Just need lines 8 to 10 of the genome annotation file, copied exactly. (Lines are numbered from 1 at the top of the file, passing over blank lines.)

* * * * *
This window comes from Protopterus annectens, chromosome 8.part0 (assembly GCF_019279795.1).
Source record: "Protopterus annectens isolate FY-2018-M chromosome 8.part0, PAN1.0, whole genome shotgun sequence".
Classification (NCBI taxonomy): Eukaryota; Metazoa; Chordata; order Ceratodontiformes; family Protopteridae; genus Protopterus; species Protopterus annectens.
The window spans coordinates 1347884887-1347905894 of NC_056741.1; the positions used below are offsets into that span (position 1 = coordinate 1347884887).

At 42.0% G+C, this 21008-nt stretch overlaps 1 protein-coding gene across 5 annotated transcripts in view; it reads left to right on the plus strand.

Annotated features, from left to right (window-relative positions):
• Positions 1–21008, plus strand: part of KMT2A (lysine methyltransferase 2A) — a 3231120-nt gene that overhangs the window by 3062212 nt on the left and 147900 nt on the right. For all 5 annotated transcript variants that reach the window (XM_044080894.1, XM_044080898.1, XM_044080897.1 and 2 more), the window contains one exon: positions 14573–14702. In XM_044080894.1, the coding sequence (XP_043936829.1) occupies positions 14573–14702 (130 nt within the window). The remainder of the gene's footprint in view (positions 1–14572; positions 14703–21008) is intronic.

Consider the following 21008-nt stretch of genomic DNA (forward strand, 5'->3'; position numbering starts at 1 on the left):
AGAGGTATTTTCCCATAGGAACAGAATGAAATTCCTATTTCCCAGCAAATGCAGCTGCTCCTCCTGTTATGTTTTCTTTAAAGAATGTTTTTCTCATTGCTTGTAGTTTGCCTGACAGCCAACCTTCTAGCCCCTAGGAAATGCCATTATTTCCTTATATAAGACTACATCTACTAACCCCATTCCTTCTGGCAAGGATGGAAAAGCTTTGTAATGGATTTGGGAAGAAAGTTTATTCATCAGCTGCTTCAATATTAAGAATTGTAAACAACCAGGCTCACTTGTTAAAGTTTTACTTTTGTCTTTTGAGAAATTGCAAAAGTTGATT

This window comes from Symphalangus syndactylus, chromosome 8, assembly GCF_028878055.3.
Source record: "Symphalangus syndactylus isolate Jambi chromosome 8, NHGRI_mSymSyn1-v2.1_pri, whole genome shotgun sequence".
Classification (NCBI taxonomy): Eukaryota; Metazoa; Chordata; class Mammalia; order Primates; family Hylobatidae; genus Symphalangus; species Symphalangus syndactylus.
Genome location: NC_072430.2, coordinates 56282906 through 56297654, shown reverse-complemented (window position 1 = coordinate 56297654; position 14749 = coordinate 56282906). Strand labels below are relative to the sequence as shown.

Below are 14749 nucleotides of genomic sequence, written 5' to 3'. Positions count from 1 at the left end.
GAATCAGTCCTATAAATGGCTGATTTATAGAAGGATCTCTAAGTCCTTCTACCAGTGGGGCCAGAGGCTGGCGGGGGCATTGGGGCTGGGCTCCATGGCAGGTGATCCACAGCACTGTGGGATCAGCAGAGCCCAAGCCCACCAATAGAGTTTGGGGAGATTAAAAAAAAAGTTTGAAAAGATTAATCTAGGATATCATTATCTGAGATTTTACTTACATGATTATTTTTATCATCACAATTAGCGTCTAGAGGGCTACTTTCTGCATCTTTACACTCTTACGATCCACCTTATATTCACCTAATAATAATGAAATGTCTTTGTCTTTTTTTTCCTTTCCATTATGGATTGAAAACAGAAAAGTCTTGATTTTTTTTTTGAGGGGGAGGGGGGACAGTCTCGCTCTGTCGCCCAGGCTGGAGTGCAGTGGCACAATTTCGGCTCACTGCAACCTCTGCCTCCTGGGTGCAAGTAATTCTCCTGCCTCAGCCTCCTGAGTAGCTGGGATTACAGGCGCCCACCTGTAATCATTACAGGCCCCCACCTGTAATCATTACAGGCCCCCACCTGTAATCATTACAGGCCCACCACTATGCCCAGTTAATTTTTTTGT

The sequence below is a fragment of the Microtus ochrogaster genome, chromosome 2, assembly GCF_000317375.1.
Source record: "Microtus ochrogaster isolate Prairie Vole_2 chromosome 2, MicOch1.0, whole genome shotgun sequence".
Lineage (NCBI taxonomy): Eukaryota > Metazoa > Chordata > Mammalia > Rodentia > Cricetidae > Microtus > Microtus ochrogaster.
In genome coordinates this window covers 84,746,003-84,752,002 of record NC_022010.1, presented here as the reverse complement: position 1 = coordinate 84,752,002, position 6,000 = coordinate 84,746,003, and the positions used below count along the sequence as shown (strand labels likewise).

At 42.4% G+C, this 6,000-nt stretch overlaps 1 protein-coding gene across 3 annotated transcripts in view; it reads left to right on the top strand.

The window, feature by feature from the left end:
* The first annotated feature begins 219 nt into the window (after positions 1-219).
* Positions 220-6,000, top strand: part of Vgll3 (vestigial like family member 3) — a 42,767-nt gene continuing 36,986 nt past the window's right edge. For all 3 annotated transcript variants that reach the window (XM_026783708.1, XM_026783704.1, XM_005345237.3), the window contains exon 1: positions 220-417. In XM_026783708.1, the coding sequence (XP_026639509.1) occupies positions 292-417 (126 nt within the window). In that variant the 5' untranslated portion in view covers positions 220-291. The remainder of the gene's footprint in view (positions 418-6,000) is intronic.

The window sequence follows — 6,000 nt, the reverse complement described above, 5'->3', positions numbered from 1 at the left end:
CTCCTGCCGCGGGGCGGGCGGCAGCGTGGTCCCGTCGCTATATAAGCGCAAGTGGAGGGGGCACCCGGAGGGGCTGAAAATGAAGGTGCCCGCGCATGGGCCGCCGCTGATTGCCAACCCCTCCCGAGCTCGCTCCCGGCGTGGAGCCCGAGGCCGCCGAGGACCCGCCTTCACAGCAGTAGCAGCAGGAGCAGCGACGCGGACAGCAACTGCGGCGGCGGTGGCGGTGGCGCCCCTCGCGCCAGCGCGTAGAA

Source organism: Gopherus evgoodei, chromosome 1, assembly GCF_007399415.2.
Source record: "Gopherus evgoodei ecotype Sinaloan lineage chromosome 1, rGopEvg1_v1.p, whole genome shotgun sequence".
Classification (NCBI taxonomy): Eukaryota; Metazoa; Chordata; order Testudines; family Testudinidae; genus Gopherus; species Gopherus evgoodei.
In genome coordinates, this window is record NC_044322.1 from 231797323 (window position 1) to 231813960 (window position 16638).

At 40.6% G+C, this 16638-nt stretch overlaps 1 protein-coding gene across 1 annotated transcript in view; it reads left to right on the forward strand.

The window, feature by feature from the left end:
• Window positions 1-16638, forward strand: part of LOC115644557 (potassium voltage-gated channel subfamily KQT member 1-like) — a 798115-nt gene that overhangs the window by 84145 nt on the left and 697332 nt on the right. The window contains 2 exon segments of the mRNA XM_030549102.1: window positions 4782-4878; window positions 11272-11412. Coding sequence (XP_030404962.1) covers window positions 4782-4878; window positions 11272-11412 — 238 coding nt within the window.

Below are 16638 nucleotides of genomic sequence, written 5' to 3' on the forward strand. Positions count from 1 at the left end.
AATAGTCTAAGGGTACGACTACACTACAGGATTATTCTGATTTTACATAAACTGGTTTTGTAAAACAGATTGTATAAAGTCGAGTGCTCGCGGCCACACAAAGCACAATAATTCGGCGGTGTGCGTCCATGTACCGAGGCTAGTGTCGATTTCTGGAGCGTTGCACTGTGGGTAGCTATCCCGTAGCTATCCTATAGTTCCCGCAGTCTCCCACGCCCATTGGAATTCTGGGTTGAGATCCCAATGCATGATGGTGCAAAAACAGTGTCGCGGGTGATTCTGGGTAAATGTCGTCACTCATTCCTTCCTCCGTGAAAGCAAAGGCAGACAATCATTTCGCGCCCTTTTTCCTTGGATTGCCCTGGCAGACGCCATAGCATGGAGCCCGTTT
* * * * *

Consider the following 21008-nt stretch of genomic DNA (forward strand, 5'->3'; position numbering starts at 1 on the left):
AGAGGTATTTTCCCATAGGAACAGAATGAAATTCCTATTTCCCAGCAAATGCAGCTGCTCCTCCTGTTATGTTTTCTTTAAAGAATGTTTTTCTCATTGCTTGTAGTTTGCCTGACAGCCAACCTTCTAGCCCCTAGGAAATGCCATTATTTCCTTATATAAGACTACATCTACTAACCCCATTCCTTCTGGCAAGGATGGAAAAGCTTTGTAATGGATTTGGGAAGAAAGTTTATTCATCAGCTGCTTCAATATTAAGAATTGTAAACAACCAGGCTCACTTGTTAAAGTTTTACTTTTGTCTTTTGAGAAATTGCAAAAGTTGATT

This window comes from Symphalangus syndactylus, chromosome 8, assembly GCF_028878055.3.